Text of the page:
The Chinese Strategic Tradition: A Research Program (I)

Mao Zedong writing On Protracted Warfare (Yan’an, 1938)
Source: Wikimedia.

This essay was originally published at The Scholar’s Stage on 26 May, 2015. Because of its length it has been divided into two posts, both lengthy in their own right. This–the first of these two posts–is republished here at Chicago Boyz with little alteration. The second half of the essay shall be posted here later this week.

INTRODUCTION


Last fall I wrote a popular series of posts outlining the history of the eight decade war waged between the Chinese Han Dynasty and the Xiongnu (old style: Hsiung-nu) nomadic empire. My posts were a response to a prominent American strategic theorist who misunderstood the history of the Han-Xiongnu relations in his search for enduring patterns in China’s military and diplomatic history relevant to China’s foreign relations today. Unfortunately, this experience was not a singular event. It seems that every month some new book or article is published pushing a misleading version of Chinese history or a strained interpretation of classical Chinese political thought to shore up a new theory of what makes China tick. I could devote this blog solely to refuting these poorly sourced theories and never run out of things to write about.

Despite these errors, I have a great deal of sympathy for those who pen them. They face a nearly insurmountable problem: many of the thinkers, strategists, and conflicts most important to the Chinese strategic tradition have next to nothing in English written about them. Critical works have yet to be translated, translated works have yet to be analyzed, histories of important wars and figures have yet to be written, and what has been written is often scattered in obscure books and journals accessible only to experienced Sinologists. English speakers simply do not have access to the information they need to study the Chinese strategic tradition.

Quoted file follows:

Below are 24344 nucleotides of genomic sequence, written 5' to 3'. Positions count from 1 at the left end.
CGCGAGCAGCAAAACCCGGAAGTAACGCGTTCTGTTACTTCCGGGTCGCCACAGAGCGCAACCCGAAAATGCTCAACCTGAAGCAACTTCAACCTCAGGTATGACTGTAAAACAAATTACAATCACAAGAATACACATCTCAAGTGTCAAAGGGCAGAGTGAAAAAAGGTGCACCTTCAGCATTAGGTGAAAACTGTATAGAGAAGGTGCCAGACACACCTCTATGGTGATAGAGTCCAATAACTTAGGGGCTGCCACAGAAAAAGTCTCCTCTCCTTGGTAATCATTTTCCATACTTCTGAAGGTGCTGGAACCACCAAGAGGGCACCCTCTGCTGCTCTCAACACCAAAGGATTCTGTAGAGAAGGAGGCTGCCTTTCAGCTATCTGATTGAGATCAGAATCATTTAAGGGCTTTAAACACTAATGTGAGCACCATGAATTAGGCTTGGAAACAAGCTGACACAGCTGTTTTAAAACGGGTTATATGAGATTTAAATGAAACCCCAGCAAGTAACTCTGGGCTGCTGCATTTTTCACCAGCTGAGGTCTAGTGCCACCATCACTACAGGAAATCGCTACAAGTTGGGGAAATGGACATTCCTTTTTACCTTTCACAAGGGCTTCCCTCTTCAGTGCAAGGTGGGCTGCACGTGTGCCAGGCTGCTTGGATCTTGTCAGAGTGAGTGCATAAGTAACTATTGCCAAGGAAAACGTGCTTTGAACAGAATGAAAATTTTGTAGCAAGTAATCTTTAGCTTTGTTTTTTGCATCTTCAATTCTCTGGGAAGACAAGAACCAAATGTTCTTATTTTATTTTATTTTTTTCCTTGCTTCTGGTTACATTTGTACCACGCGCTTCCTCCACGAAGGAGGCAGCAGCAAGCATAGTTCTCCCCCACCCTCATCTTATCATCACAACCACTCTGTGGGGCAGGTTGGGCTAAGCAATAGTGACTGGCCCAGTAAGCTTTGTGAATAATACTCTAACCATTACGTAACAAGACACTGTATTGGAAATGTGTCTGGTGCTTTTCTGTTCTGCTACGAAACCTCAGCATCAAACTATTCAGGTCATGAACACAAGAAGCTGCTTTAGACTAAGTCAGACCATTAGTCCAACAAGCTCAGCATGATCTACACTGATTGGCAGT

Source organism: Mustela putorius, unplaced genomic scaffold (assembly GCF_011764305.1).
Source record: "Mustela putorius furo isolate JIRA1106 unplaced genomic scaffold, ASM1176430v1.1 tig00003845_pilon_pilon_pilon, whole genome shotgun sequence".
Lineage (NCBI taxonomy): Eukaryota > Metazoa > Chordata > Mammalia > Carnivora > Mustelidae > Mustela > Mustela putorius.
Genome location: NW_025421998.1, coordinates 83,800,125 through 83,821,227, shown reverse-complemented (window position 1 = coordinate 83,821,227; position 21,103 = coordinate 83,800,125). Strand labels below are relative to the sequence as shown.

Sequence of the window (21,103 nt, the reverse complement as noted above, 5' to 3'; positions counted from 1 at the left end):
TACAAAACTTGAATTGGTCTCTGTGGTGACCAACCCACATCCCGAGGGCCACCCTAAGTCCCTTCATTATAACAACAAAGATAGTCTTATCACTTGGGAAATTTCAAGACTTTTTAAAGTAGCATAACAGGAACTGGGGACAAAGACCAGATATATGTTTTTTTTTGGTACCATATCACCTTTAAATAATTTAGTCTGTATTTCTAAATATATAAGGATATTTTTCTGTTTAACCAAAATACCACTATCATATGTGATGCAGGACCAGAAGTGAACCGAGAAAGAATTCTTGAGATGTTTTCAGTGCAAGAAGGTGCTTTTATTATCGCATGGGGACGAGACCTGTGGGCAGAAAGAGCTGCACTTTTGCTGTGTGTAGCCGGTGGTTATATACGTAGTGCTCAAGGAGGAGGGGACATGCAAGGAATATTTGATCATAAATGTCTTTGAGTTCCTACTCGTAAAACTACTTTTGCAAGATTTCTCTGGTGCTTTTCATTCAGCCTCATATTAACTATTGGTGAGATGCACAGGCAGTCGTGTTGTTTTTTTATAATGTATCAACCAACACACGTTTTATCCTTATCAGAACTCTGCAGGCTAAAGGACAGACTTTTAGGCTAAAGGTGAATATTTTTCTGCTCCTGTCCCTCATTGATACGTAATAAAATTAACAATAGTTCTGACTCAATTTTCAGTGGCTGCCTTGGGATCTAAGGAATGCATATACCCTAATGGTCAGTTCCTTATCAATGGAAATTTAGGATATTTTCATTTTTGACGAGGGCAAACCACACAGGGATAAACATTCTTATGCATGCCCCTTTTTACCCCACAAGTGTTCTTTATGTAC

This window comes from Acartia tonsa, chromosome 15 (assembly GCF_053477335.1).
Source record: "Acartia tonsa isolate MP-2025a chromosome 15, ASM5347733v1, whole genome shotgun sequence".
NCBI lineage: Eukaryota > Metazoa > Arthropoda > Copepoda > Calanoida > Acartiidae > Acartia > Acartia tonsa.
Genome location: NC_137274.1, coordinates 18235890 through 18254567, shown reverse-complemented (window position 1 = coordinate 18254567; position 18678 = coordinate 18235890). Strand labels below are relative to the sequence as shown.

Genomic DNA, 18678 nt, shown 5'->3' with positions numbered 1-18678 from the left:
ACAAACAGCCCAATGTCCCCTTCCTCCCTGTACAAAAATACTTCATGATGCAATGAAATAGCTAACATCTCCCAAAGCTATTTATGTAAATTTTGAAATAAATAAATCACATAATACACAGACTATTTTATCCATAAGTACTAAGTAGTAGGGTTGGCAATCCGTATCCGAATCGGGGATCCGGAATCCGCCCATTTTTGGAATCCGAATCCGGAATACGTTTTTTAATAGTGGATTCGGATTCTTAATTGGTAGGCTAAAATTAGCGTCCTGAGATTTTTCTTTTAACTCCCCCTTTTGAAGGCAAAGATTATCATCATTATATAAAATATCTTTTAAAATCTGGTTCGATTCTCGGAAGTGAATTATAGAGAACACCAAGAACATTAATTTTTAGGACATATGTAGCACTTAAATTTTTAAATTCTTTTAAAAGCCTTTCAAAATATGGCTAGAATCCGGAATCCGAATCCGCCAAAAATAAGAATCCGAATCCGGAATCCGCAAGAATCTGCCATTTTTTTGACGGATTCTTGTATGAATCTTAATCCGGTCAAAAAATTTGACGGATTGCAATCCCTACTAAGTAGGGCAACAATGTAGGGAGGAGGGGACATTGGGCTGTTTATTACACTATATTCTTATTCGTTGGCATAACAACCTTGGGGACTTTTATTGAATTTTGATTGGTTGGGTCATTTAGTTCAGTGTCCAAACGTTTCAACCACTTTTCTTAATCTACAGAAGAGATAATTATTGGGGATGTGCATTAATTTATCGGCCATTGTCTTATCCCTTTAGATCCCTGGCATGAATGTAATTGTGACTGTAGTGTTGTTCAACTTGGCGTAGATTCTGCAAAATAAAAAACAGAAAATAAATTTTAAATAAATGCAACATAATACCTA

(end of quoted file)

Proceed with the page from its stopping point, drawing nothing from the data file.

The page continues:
This needs to change. It needs to change both for the sake of strategic theory as a discipline, which has essentially ignored the insights and observations gleaned from 3,000 years of study and experience, and for understanding the intentions of our rivals and allies in East Asia, who draw upon this tradition to decide their own political and strategic priorities. But in order to make these necessary changes we need a clear picture of where we are now. This essay attempts to provide this picture. It is not a bibliographic essay per say, for I will freely admit that I have not read all of the books and research articles I will mention below. Some titles I have only read in part; others I have not read at all. However, the goal of this post is not to review the results and conclusions of all these works, but to outline where research has been done and where more research is needed. For this purpose awareness suffices when more intimate knowledge is lacking.